Session: S77-Emerging Paradigm of ErbB Family Function
Room 304 (Moscone Center)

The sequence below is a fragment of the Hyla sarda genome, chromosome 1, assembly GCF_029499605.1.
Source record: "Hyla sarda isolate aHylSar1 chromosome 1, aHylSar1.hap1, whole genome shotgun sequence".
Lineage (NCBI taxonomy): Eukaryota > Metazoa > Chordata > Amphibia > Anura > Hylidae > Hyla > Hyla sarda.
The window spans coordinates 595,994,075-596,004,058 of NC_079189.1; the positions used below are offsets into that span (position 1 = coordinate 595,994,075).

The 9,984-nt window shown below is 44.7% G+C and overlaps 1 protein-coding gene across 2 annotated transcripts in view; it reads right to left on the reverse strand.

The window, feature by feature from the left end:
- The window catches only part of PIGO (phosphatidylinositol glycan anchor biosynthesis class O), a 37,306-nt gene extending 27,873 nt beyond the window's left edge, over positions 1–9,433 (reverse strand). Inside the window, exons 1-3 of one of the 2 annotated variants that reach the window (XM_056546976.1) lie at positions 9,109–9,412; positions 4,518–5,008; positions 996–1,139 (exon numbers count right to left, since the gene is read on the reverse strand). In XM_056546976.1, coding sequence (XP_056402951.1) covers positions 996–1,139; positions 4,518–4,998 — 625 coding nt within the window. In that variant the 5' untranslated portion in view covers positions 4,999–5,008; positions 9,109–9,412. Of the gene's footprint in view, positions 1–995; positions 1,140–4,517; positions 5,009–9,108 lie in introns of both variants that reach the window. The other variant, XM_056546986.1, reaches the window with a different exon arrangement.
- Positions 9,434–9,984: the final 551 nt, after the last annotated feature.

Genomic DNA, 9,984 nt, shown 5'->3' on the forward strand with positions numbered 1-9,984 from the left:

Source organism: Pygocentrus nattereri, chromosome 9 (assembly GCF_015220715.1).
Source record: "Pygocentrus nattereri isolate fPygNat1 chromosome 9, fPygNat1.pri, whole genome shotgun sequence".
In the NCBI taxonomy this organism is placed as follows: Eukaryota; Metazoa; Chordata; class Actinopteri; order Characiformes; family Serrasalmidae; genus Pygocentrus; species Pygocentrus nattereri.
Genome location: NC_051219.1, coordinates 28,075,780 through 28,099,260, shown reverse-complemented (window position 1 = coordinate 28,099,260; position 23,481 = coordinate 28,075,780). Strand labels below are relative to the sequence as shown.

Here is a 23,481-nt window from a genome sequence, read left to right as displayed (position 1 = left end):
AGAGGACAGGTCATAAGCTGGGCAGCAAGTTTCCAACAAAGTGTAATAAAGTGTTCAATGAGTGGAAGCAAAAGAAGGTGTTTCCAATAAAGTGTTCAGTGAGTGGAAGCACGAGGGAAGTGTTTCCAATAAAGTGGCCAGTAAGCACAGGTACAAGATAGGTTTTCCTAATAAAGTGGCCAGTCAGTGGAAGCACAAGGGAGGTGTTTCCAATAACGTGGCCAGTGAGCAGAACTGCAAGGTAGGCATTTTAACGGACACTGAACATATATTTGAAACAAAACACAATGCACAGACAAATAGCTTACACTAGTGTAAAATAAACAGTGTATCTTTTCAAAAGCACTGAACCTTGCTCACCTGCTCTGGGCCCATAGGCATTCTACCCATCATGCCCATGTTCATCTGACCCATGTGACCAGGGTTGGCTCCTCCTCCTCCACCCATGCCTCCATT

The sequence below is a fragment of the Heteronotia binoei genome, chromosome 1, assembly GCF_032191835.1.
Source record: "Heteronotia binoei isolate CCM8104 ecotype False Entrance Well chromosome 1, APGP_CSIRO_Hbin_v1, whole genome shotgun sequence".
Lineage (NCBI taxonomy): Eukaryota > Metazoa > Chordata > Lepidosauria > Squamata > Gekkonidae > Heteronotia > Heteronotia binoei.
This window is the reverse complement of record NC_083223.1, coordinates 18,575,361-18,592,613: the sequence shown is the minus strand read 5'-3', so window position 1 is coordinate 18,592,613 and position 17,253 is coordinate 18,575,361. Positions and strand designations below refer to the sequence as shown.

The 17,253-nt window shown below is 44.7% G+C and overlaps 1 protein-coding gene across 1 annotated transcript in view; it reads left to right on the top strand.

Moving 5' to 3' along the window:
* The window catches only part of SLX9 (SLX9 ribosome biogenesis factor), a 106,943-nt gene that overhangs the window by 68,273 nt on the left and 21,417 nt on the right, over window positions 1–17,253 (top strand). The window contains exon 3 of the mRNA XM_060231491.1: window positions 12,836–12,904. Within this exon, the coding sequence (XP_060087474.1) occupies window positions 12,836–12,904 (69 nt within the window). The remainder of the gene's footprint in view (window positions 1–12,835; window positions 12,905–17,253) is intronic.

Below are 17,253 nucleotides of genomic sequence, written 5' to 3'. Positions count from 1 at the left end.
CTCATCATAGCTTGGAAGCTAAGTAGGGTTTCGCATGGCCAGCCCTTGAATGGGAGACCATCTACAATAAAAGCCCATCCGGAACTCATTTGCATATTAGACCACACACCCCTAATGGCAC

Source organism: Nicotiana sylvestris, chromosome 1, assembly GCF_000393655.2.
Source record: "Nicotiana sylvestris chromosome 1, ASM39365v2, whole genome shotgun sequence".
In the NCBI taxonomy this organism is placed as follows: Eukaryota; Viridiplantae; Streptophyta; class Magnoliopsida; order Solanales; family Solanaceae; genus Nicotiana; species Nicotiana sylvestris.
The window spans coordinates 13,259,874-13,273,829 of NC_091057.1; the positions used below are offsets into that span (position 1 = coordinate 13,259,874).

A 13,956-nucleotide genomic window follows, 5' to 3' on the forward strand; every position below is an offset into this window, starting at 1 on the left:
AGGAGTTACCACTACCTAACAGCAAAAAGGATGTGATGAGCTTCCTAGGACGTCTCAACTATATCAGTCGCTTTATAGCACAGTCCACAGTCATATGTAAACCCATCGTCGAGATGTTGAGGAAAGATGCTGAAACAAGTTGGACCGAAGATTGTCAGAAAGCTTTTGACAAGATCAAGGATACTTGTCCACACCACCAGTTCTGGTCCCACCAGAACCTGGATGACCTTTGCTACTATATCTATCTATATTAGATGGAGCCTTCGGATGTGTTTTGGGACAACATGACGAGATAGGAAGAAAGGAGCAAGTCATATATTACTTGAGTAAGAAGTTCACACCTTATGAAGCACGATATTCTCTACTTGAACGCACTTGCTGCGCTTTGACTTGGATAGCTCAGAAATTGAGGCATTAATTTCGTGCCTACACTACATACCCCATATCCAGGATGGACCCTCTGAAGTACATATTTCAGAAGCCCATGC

Approximately 25% of human breast cancers overexpress the HER2 (ErbB2) proto-oncogene, which confers a more virulent cancer behavior and poor patient outcome. Three FDA-approved therapies targeting HER2, the monoclonal antibodies trastuzumab and pertuzumab and the tyrosine kinase inhibitor lapatinib, are active against this type of breast cancer. However, a significant fraction of patients with HER2+ breast cancer treated with these agents eventually relapse or develop progressive disease. This suggests that tumors acquire or possess intrinsic mechanisms of resistance that allow escape from HER2 inhibition. This presentation will focus on mechanisms of intrinsic and/or acquired resistance to HER2-targeted therapies that have been identified in preclinical and clinical studies. These mechanisms involve alterations to HER2 itself, coexpression or acquisition of bypass signaling through other receptor or intracellular signaling pathways, defects in mechanisms of cell cycle regulation or apoptosis, and host factors that may modulate drug response. Emerging clinical evidence already suggests that combinations of therapies targeting HER2 as well as these resistance pathways will be effective in overcoming or preventing resistance.